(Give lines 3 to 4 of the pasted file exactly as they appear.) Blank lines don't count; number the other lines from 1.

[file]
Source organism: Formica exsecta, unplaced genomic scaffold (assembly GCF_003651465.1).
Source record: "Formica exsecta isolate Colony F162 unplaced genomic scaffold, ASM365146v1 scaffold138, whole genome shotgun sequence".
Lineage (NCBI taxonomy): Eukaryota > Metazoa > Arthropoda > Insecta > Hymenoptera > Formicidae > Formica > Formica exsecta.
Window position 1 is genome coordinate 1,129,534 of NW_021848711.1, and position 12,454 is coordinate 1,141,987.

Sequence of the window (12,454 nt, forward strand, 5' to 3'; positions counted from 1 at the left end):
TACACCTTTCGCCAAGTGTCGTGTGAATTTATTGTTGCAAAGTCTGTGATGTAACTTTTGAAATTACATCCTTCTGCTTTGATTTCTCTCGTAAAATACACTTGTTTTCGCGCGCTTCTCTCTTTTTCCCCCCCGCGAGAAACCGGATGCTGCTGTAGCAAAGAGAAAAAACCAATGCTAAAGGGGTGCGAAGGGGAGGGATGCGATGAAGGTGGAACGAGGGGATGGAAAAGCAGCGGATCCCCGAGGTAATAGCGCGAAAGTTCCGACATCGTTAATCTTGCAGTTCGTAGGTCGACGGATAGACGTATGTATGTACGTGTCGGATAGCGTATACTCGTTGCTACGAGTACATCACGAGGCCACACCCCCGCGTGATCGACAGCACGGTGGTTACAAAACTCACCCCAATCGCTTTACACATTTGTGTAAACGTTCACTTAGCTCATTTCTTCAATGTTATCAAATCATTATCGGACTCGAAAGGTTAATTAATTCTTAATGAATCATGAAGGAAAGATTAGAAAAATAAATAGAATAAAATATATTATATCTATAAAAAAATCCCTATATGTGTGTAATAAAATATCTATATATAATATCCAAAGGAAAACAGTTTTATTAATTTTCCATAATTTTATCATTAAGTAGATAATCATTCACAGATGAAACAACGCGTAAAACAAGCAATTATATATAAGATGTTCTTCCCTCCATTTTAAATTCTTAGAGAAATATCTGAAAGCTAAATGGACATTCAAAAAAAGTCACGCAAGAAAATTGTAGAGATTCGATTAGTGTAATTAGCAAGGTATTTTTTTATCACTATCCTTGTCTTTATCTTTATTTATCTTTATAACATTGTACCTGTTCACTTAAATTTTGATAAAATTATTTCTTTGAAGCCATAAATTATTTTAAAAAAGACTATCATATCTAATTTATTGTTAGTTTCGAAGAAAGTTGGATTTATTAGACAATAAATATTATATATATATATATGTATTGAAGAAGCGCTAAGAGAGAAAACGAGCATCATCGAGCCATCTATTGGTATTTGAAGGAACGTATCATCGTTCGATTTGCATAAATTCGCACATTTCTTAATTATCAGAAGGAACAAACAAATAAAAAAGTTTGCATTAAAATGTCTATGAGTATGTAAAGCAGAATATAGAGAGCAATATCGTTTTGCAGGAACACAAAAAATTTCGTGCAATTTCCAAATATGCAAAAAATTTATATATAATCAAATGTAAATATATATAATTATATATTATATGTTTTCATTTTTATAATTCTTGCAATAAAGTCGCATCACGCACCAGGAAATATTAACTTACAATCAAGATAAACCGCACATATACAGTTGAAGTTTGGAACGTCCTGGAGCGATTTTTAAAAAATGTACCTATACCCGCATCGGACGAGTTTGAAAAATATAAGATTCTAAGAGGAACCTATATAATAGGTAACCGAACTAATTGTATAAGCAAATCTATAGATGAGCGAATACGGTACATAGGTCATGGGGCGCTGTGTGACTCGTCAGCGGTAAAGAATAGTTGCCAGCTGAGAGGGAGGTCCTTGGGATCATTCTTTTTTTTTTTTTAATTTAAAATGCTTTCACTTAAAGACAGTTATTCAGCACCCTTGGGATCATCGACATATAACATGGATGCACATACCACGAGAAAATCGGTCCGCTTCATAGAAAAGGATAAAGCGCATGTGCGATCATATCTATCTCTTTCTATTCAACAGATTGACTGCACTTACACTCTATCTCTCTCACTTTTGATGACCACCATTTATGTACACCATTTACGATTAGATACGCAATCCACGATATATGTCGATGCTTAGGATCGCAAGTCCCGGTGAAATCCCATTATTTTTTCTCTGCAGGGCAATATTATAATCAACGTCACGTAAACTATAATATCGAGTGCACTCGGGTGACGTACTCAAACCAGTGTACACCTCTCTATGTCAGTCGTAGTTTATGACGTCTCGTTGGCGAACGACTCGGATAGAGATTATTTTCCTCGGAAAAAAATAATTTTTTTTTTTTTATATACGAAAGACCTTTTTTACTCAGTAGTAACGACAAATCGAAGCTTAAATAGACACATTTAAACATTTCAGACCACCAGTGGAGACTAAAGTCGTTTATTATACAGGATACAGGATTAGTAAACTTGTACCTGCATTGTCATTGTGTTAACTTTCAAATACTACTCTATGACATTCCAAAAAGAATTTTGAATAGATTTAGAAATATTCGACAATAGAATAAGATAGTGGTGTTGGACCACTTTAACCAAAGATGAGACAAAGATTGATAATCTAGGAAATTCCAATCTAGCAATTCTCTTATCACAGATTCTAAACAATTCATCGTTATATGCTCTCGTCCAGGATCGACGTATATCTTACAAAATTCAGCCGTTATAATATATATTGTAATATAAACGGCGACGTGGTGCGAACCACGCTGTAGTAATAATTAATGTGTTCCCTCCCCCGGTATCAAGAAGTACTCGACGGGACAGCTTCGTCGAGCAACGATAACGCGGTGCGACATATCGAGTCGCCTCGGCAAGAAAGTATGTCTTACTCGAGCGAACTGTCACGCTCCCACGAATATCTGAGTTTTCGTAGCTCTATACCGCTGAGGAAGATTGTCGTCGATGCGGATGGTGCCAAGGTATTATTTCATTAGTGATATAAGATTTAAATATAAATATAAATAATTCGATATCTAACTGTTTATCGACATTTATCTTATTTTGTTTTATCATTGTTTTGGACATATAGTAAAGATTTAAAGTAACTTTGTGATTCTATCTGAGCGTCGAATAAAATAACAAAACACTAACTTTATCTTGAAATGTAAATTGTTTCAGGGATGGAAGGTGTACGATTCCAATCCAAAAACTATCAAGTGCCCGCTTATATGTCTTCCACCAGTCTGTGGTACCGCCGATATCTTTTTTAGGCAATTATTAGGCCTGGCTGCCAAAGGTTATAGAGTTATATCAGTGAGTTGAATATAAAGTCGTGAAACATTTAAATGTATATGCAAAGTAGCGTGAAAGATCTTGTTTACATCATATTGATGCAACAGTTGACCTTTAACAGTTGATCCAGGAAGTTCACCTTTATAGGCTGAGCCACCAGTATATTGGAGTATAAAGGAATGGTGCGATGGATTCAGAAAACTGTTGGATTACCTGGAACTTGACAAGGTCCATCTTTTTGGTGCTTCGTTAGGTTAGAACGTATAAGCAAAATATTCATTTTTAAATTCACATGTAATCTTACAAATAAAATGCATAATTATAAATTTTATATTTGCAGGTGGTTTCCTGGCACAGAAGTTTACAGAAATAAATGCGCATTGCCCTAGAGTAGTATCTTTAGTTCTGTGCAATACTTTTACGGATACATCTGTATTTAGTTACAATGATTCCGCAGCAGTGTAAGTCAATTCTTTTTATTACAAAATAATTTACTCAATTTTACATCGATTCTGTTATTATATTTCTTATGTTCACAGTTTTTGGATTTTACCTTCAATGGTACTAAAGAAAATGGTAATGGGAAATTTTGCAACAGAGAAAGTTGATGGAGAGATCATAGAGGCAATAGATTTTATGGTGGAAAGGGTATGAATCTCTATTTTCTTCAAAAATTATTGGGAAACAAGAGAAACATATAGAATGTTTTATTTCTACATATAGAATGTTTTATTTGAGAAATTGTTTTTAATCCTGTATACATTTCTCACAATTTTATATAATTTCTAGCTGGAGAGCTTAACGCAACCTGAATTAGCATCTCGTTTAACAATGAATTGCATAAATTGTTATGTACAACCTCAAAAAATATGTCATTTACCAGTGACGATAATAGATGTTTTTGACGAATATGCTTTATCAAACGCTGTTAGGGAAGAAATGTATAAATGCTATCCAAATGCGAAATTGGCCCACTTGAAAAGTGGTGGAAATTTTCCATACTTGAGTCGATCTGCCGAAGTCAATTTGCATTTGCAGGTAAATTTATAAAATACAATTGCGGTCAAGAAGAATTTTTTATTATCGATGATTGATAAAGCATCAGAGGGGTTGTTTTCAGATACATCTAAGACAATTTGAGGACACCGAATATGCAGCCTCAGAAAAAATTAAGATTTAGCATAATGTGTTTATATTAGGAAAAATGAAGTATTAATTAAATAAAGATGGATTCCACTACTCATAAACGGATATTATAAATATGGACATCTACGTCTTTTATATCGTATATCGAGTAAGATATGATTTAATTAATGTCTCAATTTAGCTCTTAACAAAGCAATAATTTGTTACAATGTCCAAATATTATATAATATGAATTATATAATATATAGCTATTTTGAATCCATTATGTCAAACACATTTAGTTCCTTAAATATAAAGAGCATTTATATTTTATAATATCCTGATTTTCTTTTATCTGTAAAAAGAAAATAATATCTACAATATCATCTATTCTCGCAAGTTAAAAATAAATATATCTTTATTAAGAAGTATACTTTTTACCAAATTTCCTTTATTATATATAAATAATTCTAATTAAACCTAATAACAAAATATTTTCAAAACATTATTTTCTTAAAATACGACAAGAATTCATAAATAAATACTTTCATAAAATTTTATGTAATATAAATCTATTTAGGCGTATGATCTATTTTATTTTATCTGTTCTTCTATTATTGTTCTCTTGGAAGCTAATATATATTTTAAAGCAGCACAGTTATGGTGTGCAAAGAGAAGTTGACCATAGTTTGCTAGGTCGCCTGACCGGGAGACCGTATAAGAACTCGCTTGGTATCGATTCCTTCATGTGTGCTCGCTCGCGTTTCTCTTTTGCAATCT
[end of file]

Lineage (NCBI taxonomy): Eukaryota > Metazoa > Arthropoda > Insecta > Hymenoptera > Formicidae > Formica > Formica exsecta.
Window position 1 is genome coordinate 1,129,534 of NW_021848711.1, and position 12,454 is coordinate 1,141,987.